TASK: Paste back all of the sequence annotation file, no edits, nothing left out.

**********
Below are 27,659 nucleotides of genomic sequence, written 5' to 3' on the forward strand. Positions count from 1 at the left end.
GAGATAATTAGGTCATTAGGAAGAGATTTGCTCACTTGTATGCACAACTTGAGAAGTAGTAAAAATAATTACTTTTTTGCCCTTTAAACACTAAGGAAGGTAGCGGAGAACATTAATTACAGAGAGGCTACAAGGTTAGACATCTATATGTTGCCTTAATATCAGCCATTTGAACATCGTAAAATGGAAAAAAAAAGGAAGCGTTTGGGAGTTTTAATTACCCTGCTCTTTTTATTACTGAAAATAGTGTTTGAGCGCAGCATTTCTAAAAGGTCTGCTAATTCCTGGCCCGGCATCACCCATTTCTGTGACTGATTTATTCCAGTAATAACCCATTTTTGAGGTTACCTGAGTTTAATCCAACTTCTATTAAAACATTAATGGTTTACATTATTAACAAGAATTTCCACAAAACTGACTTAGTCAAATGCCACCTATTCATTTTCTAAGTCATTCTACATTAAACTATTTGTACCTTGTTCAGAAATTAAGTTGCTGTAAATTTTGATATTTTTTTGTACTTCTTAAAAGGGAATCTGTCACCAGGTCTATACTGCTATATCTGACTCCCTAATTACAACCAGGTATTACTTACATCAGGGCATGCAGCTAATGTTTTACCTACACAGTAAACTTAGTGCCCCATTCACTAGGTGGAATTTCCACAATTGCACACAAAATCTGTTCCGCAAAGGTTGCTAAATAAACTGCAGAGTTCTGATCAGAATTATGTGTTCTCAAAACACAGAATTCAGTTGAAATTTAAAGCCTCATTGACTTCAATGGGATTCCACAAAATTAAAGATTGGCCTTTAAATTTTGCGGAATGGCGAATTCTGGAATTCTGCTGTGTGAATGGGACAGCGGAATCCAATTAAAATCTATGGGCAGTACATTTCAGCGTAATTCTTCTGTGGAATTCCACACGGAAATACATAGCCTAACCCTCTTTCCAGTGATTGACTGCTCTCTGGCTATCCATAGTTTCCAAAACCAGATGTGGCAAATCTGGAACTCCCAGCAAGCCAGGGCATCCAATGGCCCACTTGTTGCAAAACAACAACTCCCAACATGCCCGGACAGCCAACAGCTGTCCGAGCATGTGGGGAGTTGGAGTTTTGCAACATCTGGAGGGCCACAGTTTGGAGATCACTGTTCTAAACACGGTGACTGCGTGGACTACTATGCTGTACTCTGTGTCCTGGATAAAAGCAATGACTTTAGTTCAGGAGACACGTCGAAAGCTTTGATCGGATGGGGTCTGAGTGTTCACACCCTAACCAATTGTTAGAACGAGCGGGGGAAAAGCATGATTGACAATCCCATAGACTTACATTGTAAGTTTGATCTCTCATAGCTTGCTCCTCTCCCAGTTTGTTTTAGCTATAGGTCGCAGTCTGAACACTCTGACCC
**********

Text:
Below are 27,659 nucleotides of genomic sequence, written 5' to 3' on the forward strand. Positions count from 1 at the left end.
GAGATAATTAGGTCATTAGGAAGAGATTTGCTCACTTGTATGCACAACTTGAGAAGTAGTAAAAATAATTACTTTTTTGCCCTTTAAACACTAAGGAAGGTAGCGGAGAACATTAATTACAGAGAGGCTACAAGGTTAGACATCTATATGTTGCCTTAATATCAGCCATTTGAACATCGTAAAATGGAAAAAAAAAGGAAGCGTTTGGGAGTTTTAATTACCCTGCTCTTTTTATTACTGAAAATAGTGTTTGAGCGCAGCATTTCTAAAAGGTCTGCTAATTCCTGGCCCGGCATCACCCATTTCTGTGACTGATTTATTCCAGTAATAACCCATTTTTGAGGTTACCTGAGTTTAATCCAACTTCTATTAAAACATTAATGGTTTACATTATTAACAAGAATTTCCACAAAACTGACTTAGTCAAATGCCACCTATTCATTTTCTAAGTCATTCTACATTAAACTATTTGTACCTTGTTCAGAAATTAAGTTGCTGTAAATTTTGATATTTTTTTGTACTTCTTAAAAGGGAATCTGTCACCAGGTCTATACTGCTATATCTGACTCCCTAATTACAACCAGGTATTACTTACATCAGGGCATGCAGCTAATGTTTTACCTACACAGTAAACTTAGTGCCCCATTCACTAGGTGGAATTTCCACAATTGCACACAAAATCTGTTCCGCAAAGGTTGCTAAATAAACTGCAGAGTTCTGATCAGAATTATGTGTTCTCAAAACACAGAATTCAGTTGAAATTTAAAGCCTCATTGACTTCAATGGGATTCCACAAAATTAAAGATTGGCCTTTAAATTTTGCGGAATGGCGAATTCTGGAATTCTGCTGTGTGAATGGGACAGCGGAATCCAATTAAAATCTATGGGCAGTACATTTCAGCGTAATTCTTCTGTGGAATTCCACACGGAAATACATAGCCTAACCCTCTTTCCAGTGATTGACTGCTCTCTGGCTATCCATAGTTTCCAAAACCAGATGTGGCAAATCTGGAACTCCCAGCAAGCCAGGGCATCCAATGGCCCACTTGTTGCAAAACAACAACTCCCAACATGCCCGGACAGCCAACAGCTGTCCGAGCATGTGGGGAGTTGGAGTTTTGCAACATCTGGAGGGCCACAGTTTGGAGATCACTGTTCTAAACACGGTGACTGCGTGGACTACTATGCTGTACTCTGTGTCCTGGATAAAAGCAATGACTTTAGTTCAGGAGACACGTCGAAAGCTTTGATCGGATGGGGTCTGAGTGTTCACACCCTAACCAATTGTTAGAACGAGCGGGGGAAAAGCATGATTGACAATCCCATAGACTTACATTGTAAGTTTGATCTCTCATAGCTTGCTCCTCTCCCAGTTTGTTTTAGCTATAGGTCGCAGTCTGAACACTCTGACCC